Research Interests and ExpertisePoster for 'Visualising Gender in East Asia' Conference

Expertise in East Asia research at Newcastle spans three Schools in the Faculty of Humanities, Arts and Social Sciences. Research publications and projects range across the fields of Political Science, Social Anthropology, Gender Studies, Film and Media Studies, Literary Studies and Historical Studies.
East Asian Studies is one of five subject groups within the School of Modern Languages (SML) which operates as a single administrative and academic unit. The members of staff in the East Asian section work closely with the following East Asia experts based in the Schools of Historical Studies and Geography, Politics and Sociology (Dr James Babb, Dr Michael Barr, Dr Martin Dusinberre and Dr Joseph Lawson).

Areas of East Asia research interests include: Gender studies (Hansen, Pellatt, Smith Finley, Yu), Popular Cultur, Film and media studies (Hansen, Qian, Smith Finley, Yu, Yoshioka), Political studies (Barr, Hansen, Qian, Yoshioka)and Literary studies (Hansen, Pellatt, Qian).


Anthony Baker - MLitt, The Histories of the Six Dynasties: tracing the origins of a Realpolitik cultural model in Chinese international relations
James Cummings - PhD (ESRC-funded), emergent male non-normative sexual identities in Hainan province, China (Smith Finley)
Lydia Dan Wu - PhD, Chinese independent film festivals (Yu)
Yang Li - the cinematic representation of Tibet (Yu)

Externally funded Research Projects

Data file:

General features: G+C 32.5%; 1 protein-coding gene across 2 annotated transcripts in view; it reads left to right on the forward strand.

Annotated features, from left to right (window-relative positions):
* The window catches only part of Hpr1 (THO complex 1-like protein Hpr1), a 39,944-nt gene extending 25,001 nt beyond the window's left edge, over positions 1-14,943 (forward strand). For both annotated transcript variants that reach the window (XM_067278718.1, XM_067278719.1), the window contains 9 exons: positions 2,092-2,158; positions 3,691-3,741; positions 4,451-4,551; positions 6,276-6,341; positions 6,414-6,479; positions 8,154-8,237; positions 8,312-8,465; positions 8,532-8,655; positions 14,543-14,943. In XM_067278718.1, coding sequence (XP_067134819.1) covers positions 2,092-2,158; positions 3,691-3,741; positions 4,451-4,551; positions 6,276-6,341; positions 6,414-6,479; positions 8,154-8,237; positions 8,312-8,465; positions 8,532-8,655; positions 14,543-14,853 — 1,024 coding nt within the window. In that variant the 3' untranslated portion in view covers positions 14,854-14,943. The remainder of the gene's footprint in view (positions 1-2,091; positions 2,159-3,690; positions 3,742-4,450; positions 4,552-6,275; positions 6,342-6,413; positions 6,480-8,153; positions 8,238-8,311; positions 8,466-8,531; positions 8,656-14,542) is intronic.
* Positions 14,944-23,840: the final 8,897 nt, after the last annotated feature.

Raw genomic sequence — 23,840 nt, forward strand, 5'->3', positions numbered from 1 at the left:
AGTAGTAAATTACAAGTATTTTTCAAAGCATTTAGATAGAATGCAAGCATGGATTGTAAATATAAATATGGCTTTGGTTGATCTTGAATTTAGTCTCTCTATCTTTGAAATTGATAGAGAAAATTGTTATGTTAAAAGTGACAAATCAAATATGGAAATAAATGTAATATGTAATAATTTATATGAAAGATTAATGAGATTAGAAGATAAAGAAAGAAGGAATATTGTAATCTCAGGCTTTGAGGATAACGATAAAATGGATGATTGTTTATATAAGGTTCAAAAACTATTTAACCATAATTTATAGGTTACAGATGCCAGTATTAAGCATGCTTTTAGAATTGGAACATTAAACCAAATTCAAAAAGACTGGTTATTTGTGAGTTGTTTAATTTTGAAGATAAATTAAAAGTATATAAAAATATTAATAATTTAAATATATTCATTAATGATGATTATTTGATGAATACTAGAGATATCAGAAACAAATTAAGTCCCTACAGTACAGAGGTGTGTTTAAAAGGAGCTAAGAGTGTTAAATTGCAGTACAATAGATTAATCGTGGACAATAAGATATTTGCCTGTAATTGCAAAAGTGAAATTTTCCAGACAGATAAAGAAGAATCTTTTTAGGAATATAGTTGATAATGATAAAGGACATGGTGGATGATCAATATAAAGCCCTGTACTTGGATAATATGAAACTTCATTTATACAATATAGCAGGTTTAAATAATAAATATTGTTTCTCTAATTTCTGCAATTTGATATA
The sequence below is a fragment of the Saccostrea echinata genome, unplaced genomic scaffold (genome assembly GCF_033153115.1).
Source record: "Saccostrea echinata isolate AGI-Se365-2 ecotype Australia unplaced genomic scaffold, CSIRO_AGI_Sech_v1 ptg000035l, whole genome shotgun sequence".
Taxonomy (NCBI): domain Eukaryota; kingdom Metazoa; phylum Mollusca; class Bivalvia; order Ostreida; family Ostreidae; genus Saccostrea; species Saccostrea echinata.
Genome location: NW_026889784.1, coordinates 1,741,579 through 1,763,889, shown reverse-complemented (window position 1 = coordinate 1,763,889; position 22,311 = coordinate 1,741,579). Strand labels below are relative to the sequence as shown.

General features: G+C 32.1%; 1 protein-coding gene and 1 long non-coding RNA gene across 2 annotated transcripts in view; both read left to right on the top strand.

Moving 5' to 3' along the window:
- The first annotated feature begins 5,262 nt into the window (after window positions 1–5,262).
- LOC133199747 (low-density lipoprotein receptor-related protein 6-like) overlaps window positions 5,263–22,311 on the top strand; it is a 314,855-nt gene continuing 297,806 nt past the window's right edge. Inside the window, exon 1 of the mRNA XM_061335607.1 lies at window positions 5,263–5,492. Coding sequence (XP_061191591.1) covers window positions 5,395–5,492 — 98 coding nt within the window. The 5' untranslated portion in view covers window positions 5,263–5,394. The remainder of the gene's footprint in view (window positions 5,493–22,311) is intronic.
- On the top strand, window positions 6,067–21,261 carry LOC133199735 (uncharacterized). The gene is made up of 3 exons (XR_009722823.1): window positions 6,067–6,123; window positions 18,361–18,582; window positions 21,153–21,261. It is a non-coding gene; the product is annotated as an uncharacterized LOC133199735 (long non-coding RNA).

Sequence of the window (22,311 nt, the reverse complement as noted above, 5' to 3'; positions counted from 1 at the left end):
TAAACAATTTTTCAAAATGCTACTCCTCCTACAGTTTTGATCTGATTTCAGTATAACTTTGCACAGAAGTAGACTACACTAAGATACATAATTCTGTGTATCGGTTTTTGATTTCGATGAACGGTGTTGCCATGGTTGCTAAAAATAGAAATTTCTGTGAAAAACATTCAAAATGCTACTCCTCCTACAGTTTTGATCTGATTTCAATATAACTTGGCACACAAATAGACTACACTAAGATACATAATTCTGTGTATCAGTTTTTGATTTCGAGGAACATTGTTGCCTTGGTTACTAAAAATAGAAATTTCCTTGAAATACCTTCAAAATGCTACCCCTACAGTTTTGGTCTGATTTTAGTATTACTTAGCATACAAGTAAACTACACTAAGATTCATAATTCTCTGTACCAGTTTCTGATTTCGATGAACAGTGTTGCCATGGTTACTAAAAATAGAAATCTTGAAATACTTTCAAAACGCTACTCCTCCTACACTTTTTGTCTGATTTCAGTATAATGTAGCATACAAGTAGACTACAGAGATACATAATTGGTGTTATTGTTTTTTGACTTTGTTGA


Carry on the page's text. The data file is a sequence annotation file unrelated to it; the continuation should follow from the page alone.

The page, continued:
• 2011-12: ‘The Asian Sea: A Transnational Maritime History in the Age of Imperialism, 1850-1918’, led by Professor Harald Fuess (University of Heidelberg), with visiting professor collaboration from Dr Martin Dusinberre.
• 2010-12: 'Uyghur youth identities in urban Xinjiang', a collaboration with Professor Zang Xiaowei (Sheffield University). International workshop to take placeheld on 8th July 2011 at the White Rose East Asia Centre (WREAC), Sheffield, and leading to an edited book to be published in 2012 in the Routledge series: Studies of Ethnicity in Asia. Workshop funded by the China and Inner Asia Council of the Association for Asian Studies (Smith Finley)
• 2009-10: ‘Sustaining a Global Network for Biosecurity: The Life Sciences and Dual Use Research’, collaboration between Dr. Michael Barr (Newcastle), Dr Brian Rappert (Exeter), and Prof Malcolm Dando (Bradford), funded by Alfred P Sloan Foundation.

Members of Staff in this Area
East Asian Studies

Kumi Casey
Teaching Fellow in Japanese Language

Linda Cheng

Melissa Fang
Teaching Associate of Chinese Language

Dr Gitte Marianne Hansen
Lecturer in Japanese Studies

Professor Jun Qian
Professor Qian Jun 錢俊 (Qian Suoqiao 錢鎖橋) Chair of Chinese Studies and Director of the Confucius Institute

Dr Joanne Smith Finley
Senior Lecturer in Chinese Studies

Dr Shiro Yoshioka
Lecturer in Japanese Studies

Dr Sabrina Yu
Senior Lecturer in Chinese and Film Studies